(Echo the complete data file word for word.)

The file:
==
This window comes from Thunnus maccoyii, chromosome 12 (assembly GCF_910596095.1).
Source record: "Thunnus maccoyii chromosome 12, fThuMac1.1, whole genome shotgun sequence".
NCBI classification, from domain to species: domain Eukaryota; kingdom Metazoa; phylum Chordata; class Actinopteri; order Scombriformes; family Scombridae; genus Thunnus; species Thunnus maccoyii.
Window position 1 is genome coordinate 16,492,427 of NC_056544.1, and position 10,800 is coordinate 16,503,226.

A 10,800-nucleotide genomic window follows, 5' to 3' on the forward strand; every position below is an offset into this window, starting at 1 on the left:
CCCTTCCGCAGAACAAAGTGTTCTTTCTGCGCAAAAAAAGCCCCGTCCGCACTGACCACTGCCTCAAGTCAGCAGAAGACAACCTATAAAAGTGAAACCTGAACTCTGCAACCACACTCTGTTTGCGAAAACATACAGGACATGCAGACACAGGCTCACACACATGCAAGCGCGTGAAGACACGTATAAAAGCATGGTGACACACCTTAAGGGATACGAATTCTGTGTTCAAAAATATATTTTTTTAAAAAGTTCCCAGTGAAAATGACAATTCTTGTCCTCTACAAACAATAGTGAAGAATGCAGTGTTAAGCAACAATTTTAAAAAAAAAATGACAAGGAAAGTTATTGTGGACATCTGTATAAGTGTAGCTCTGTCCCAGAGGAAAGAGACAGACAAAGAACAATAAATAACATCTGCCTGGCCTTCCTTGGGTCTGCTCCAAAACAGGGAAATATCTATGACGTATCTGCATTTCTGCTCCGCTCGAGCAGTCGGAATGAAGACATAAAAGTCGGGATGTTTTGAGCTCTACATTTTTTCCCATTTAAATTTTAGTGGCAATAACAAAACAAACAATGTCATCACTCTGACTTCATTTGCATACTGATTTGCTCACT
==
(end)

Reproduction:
This window comes from Thunnus maccoyii, chromosome 12 (assembly GCF_910596095.1).
Source record: "Thunnus maccoyii chromosome 12, fThuMac1.1, whole genome shotgun sequence".
NCBI classification, from domain to species: domain Eukaryota; kingdom Metazoa; phylum Chordata; class Actinopteri; order Scombriformes; family Scombridae; genus Thunnus; species Thunnus maccoyii.
Window position 1 is genome coordinate 16,492,427 of NC_056544.1, and position 10,800 is coordinate 16,503,226.

A 10,800-nucleotide genomic window follows, 5' to 3' on the forward strand; every position below is an offset into this window, starting at 1 on the left:
CCCTTCCGCAGAACAAAGTGTTCTTTCTGCGCAAAAAAAGCCCCGTCCGCACTGACCACTGCCTCAAGTCAGCAGAAGACAACCTATAAAAGTGAAACCTGAACTCTGCAACCACACTCTGTTTGCGAAAACATACAGGACATGCAGACACAGGCTCACACACATGCAAGCGCGTGAAGACACGTATAAAAGCATGGTGACACACCTTAAGGGATACGAATTCTGTGTTCAAAAATATATTTTTTTAAAAAGTTCCCAGTGAAAATGACAATTCTTGTCCTCTACAAACAATAGTGAAGAATGCAGTGTTAAGCAACAATTTTAAAAAAAAAATGACAAGGAAAGTTATTGTGGACATCTGTATAAGTGTAGCTCTGTCCCAGAGGAAAGAGACAGACAAAGAACAATAAATAACATCTGCCTGGCCTTCCTTGGGTCTGCTCCAAAACAGGGAAATATCTATGACGTATCTGCATTTCTGCTCCGCTCGAGCAGTCGGAATGAAGACATAAAAGTCGGGATGTTTTGAGCTCTACATTTTTTCCCATTTAAATTTTAGTGGCAATAACAAAACAAACAATGTCATCACTCTGACTTCATTTGCATACTGATTTGCTCACT